Dragon's Lair? I pop it in whenever I get the itch to play it. Half an hour later, I've had my fix and I'll put it down again. It's very accessible.

And when you're first mastering it, you'll be glad the game is so short, because...

Sometimes you lose.

Think about what it means to lose in a modern video game. Go back to your last save point and try it again? Restart at the beginning of the current dungeon with everything that you found before you died? Nothing at all?

In the arcade, you get three lives. (The Game Boy Color version gave you a more generous five lives.) There's no chance to get more lives. When you're out of Dirks, that's it. You can't even drop another quarter in to continue -- the story's over, and it has a grim ending indeed.

You just can't do that in games anymore. Players don't want to fail and start over from the beginning because video games have become bloated, 50-hour epics. (Or, games have become bloated, 50-hour epics because players don't want to fail and start over from the beginning. A topic for another time, my friends!) It's downright refreshing to have a game where failure carries a heavy penalty -- it makes it that much sweeter when you succeed. The most satisfying moments in my video gaming career have all come when I felt like I really earned something, like making it to the end of the NES Super Mario games. My first glimpse of Singe's lair was one of those moments.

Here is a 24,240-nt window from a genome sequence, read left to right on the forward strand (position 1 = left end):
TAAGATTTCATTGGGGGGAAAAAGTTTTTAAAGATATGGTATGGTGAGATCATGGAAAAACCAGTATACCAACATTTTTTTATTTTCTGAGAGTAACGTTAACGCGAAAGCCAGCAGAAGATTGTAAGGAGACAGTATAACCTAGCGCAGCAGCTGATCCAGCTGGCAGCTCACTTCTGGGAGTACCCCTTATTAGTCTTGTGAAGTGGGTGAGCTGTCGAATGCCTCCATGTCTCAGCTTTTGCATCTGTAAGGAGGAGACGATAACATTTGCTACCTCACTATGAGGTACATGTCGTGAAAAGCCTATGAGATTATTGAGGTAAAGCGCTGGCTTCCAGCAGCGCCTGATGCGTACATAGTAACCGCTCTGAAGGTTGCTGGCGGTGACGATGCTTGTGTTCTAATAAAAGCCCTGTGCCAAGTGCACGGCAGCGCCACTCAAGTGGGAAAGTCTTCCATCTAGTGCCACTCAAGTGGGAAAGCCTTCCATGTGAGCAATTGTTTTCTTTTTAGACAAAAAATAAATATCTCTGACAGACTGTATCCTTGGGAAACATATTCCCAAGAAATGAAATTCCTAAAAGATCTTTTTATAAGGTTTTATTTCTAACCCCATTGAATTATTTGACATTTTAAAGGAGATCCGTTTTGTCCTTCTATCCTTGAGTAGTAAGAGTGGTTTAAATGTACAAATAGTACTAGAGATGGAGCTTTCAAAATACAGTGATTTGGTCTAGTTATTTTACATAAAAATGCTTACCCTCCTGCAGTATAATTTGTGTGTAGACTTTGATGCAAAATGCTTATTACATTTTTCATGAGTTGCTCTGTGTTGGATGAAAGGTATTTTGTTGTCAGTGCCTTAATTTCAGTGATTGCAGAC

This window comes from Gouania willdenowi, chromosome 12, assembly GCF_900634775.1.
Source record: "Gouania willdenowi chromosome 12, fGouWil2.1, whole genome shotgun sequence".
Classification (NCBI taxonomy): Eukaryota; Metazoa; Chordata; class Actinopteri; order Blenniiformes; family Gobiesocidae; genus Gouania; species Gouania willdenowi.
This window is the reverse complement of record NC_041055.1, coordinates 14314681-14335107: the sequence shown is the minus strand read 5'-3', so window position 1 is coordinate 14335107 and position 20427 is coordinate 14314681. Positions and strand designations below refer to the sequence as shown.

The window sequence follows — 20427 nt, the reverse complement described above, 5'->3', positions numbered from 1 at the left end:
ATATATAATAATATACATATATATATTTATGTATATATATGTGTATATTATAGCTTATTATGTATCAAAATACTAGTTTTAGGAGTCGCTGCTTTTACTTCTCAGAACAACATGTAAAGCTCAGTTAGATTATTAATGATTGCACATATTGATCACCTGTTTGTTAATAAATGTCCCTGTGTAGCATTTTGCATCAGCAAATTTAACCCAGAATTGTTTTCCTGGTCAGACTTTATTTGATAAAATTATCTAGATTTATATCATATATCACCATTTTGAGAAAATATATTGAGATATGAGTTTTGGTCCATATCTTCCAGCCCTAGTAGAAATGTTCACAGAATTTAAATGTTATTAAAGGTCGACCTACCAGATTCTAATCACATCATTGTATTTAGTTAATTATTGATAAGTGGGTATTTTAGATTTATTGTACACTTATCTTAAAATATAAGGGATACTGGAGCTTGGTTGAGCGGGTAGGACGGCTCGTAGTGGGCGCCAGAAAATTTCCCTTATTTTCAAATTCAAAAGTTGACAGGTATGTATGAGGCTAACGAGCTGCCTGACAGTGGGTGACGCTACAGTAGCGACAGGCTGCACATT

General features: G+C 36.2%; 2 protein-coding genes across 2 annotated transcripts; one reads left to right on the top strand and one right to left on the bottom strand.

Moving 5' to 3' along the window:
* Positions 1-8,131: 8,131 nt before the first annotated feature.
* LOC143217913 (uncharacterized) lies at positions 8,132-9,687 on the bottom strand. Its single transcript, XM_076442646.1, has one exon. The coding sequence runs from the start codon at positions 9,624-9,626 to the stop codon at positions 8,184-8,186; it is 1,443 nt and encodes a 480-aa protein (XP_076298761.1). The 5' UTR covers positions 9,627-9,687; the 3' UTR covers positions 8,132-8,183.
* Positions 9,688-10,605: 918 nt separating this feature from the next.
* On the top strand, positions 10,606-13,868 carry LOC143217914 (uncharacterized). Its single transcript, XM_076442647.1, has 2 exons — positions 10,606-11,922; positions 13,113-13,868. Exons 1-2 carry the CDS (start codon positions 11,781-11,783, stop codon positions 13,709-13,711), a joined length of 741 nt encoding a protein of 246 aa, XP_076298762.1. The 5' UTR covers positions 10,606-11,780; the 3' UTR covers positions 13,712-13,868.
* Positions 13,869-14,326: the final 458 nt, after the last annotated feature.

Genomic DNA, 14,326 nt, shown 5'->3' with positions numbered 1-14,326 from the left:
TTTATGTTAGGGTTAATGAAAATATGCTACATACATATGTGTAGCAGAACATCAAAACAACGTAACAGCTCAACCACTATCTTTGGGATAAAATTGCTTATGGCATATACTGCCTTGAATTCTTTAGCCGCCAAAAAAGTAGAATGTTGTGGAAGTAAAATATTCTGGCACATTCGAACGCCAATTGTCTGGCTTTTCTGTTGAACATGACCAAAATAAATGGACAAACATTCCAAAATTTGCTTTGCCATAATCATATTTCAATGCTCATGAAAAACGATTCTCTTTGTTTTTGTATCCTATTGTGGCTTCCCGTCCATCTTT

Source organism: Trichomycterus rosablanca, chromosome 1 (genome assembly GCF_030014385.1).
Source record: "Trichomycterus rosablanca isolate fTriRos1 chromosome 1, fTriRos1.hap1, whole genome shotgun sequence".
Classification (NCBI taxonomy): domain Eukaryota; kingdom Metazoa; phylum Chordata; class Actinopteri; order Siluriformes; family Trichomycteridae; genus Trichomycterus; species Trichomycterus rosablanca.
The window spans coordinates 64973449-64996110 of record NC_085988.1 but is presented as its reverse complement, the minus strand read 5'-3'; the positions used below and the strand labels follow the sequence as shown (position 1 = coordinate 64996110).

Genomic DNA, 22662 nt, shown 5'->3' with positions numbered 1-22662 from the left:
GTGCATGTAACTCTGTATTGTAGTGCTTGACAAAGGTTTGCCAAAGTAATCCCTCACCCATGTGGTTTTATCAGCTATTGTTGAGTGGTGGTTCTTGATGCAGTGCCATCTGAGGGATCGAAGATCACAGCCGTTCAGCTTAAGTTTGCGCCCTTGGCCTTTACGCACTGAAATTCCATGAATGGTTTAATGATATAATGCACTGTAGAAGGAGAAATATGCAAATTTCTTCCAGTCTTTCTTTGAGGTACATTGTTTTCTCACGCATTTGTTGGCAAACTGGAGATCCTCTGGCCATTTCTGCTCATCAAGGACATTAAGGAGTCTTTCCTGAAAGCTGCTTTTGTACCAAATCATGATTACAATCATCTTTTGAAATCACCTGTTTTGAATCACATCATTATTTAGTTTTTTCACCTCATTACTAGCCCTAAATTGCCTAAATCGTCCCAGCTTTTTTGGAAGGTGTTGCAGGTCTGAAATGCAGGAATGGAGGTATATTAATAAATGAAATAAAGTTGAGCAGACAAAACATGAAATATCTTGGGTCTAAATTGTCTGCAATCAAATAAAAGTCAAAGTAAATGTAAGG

But even if the game is difficult, that's okay, because...

Your score shows you how good you're getting.

Score, when it's kept at all, has become meaningless in most modern games. Even back on the NES, you never played Super Mario Brothers for score -- you played it to get to the end. If the score in Super Mario Brothers meant anything, speed runs wouldn't be as popular as they are; instead, we'd have videos where someone does the 99 lives trick and uses it to replay the same stretch of the game and then dying over and over and over again just to rack up the points until the scoreboard became all 9s. And what would it mean? That they had the free time to keep slogging away until they rolled the score?

But the score in Dragon's Lair means something.